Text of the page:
Flanagan and her colleagues assumed many people were experiencing enormous levels of stress. But they were not sure how the pandemic and stay-at-home orders were impacting how people slept, how much they exercised and what they ate. So they designed an extensive survey and recruited people on social media to answer questions about how their mental and physical health had been affected.
“This was such a drastic and abrupt change to everyone’s daily life that we needed to see what was going on,” said Flanagan. “We wanted to put some data to the anecdotal behaviours we were seeing.”
From April through early May, about 7,750 people, most of them from the United States but also from countries such as Canada, Australia and Britain, completed the survey. The average age of the respondents was 51, and a majority were women. Based on their body mass indexes, about a third of the people were overweight, a third were obese, and a third were considered normal weight.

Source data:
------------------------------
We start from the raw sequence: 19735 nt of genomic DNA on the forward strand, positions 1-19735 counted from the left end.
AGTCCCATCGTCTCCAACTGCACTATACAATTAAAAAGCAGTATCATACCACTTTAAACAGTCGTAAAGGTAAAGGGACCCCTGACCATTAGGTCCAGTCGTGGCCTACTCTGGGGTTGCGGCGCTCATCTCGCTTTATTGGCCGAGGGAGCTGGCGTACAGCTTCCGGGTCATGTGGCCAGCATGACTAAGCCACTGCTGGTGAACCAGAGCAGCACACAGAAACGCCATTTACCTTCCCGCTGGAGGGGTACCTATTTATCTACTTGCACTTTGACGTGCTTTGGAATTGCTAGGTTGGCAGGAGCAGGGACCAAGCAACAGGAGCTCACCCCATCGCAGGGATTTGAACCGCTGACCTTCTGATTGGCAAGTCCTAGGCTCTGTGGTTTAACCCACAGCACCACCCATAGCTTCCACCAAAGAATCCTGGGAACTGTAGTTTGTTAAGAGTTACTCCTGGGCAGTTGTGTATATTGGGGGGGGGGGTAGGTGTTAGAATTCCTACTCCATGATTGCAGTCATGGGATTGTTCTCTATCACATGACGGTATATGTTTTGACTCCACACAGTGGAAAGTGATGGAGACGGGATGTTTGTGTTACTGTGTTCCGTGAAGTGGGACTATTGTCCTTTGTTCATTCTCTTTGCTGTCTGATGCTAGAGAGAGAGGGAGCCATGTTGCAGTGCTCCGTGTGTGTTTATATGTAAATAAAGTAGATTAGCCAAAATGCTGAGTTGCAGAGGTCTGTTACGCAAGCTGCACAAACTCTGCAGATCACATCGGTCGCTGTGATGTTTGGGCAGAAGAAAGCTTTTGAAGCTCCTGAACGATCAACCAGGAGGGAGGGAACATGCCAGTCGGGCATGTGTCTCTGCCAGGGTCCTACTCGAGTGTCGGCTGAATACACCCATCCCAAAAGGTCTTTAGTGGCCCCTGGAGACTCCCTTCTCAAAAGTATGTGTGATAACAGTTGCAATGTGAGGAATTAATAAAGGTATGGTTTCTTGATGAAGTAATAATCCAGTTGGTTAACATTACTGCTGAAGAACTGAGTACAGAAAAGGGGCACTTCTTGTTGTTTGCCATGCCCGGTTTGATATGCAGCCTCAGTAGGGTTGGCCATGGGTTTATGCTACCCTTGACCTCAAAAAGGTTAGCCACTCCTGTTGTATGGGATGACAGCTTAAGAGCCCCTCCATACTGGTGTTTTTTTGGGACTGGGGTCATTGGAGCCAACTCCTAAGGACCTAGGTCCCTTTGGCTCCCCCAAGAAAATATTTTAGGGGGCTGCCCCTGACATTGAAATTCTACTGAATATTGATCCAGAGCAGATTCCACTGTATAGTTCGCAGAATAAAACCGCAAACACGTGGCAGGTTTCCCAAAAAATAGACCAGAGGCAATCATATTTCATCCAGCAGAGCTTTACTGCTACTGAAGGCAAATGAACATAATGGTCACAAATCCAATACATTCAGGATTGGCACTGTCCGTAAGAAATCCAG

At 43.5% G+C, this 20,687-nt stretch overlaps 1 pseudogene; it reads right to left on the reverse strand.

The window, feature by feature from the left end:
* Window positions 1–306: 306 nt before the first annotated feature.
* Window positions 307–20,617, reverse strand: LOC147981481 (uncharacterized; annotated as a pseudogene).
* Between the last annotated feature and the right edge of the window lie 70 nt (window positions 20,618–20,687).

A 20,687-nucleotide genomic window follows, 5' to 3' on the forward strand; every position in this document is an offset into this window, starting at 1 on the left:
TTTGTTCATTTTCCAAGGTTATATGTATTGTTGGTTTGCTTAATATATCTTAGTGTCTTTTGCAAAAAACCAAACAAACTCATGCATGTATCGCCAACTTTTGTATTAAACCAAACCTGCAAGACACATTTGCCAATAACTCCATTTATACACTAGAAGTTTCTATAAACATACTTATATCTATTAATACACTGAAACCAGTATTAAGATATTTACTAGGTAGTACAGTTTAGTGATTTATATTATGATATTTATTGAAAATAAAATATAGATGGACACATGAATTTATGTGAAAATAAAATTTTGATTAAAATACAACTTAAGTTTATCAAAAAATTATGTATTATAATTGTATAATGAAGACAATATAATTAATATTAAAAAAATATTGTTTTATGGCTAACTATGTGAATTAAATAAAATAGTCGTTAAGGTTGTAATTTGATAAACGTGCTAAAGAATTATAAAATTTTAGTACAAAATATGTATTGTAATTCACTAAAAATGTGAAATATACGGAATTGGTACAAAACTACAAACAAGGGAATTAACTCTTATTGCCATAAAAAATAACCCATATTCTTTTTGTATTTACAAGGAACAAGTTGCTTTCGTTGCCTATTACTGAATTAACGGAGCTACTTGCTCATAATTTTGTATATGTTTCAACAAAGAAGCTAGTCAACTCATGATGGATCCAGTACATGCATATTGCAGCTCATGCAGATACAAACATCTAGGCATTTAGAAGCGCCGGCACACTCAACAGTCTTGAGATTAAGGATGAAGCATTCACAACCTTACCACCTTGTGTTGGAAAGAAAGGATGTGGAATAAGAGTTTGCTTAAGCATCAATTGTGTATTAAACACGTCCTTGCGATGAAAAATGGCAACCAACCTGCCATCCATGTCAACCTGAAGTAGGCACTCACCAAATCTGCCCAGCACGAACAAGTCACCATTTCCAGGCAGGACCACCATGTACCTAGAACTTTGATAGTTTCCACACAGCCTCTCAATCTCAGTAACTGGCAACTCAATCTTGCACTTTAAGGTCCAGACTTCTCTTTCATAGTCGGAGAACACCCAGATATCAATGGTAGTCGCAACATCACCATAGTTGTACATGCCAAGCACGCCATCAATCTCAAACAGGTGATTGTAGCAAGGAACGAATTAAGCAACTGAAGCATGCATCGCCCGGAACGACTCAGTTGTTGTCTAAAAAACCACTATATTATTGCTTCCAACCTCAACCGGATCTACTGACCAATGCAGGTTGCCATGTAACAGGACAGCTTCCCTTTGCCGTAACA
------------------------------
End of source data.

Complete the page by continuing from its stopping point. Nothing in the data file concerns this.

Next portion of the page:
The researchers found that most people became more sedentary, which they said was probably related to less daily commuting and more time spent indoors. But even when people did engage in structured exercise, it tended to be at lower intensity levels compared to before the pandemic.
Many people also said they had given in to their food cravings: Consumption of sugar sweetened beverages and other sugary snack foods, for example, went up.